When the Issue of Fitness May Arise

AuthorRichard D. Schneider; Hy Bloom
cHapter 3
When the Issue of Fitness May Arise
The issue of tness may arise at any point in the proceedings. However,
it may not be considered where there is any dispute as to the Crown’s
ability to demonstrate (prima facie) that the accused committed the act
or acts alleged in the indictment.1 Most oen, the issue arises at rst
appearance and is resolved prior to arraignment. Alternatively, the
issue may arise during the course of a trial or preliminary hearing, and
it may arise on multiple occasions (per subsection 672.23(1) of the Crim-
inal Code),2 particularly when an accused has signicant uctuations in
his mental state (and tness). Where the accused disputes the Crown’s
ability to prove a prima facie case, this ability must be proved before
commencing a trial of the issue of tness. This, of course, makes good
sense: the state should take no interest in tness to stand trial if there
is no case to meet (i.e., no trial to be held).
In R v Flowers, Justice Spies stated that, prior to raising the issue of
tness, the trial judge must be satised that
the Crown is in a position to establish that the accused committed
the act alleged or . . . that there is some basis to put that accused on
trial. The court may postpone the tness hearing until the end of the
Crown’s case pursuant to section 672.25 (2)(b) of the Criminal Code or
even later on motion of the accused. The manifest purpose of that
1 R v Taylor, [1992] OJ No 2394 at para 37 (CA).
2 RSC 1985, c C-46.
42 Fitness to stand trial
section is to permit the accused to be discharged at the close of the
Crown’s case if there is insucient evidence to put him to a defence.3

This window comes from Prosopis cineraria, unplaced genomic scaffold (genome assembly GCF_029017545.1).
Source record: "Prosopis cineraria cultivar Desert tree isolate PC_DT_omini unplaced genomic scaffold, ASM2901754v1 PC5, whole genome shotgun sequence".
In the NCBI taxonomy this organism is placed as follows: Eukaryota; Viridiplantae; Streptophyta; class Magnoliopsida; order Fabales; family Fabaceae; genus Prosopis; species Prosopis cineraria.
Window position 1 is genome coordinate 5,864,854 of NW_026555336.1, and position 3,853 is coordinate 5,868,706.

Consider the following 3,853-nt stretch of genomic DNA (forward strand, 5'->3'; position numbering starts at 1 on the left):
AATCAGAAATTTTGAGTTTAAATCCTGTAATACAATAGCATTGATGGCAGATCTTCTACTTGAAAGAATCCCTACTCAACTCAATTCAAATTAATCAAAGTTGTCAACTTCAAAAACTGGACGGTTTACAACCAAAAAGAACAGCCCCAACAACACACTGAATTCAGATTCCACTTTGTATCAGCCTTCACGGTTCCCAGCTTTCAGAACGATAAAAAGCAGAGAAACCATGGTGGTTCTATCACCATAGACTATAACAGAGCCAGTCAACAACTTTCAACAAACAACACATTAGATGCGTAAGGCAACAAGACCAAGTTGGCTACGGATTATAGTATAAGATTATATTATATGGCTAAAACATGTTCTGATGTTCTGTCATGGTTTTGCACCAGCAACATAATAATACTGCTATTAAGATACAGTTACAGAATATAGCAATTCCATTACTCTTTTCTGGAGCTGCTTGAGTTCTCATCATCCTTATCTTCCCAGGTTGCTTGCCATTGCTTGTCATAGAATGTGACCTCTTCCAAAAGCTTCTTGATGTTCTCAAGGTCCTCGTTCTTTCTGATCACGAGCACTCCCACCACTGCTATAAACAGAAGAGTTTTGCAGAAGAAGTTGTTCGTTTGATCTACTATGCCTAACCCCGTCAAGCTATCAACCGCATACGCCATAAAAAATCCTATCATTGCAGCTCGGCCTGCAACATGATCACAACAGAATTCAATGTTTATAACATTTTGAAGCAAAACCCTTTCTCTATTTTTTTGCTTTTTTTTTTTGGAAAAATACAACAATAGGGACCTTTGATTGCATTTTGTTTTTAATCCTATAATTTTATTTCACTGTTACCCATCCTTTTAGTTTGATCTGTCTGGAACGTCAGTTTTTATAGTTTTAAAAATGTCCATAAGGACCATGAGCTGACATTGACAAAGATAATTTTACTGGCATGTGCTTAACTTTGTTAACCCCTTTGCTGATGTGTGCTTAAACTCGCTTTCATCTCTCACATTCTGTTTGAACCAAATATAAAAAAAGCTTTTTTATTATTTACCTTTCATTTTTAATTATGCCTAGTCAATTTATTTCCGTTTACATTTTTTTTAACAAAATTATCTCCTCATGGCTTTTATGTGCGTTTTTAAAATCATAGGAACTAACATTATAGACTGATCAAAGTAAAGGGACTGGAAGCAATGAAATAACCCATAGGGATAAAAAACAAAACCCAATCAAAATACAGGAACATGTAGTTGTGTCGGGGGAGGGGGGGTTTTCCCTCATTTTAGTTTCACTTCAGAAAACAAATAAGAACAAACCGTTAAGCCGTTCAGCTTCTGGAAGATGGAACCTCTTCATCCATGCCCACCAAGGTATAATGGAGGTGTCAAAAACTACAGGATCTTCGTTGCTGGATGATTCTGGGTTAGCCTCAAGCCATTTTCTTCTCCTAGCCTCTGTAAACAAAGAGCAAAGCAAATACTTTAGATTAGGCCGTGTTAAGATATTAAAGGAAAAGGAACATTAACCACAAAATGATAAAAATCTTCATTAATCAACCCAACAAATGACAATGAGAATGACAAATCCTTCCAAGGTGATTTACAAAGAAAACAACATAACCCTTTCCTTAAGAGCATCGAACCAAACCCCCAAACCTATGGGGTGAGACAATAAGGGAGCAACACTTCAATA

It may be that counsel has concerns with respect to their client’s mental
abilities and the adequacy of the instructions they are receiving from
them. In general, as long as counsel is not receiving instructions that
would cause the court to be misled or lead to an illegal result, those
instructions should be followed whether or not counsel views those
instructions as “optimal.” Counsel may advise their clients as to the
relative merits of several courses of action but, ultimately, the decision
is that of the accused. Where frankly “bad” decisions on the part of the
accused are the product of a mental disorder, counsel must be vigilant.
Nevertheless, an accused’s disinclination to follow counsel’s advice
cannot be taken, without more information concerning mental state
and/or behaviour, as the basis upon which to order an assessment.4
When their client is apparently deteriorating during the trial, is delu-
sional, and/or is responding in a way that does not comport with real-
ity, counsel have an obligation to bring the issue to the attention of the
court.5 In general, as the Ontario Court of Appeal observed in R v Szostak,6
where counsel are of the view that their client may not be t to stand trial,
they have an obligation to bring the matter to the attention of the court.7
This point was made by the court in R c Brigham: “If Mr. Brigham was
convicted though unt, he was in eect not ‘present at his trial’ . . . . If he
was t, but not called, he was deprived of his right to testify in his own
defence.”8 With this the court underscores the importance of counsel
raising the issue of tness noting the peril that could result.
3 R v Flowers, [2008] OJ No 4642 at para 7 (SCJ).
4 R v Michael, 2015 ONSC 148, where the court followed the reasoning in R v Steele
(1991), 63 CCC (3d) 149 (Que CA).
5 R c Brigham, [1992] JQ no 2283 (CA).
6 [2012] OJ No 3330 (CA).
7 In addition, upon a nding of tness, counsel may not raise the issue of criminal
responsibility without clear instructions.
8 R c Brigham, above note 5.

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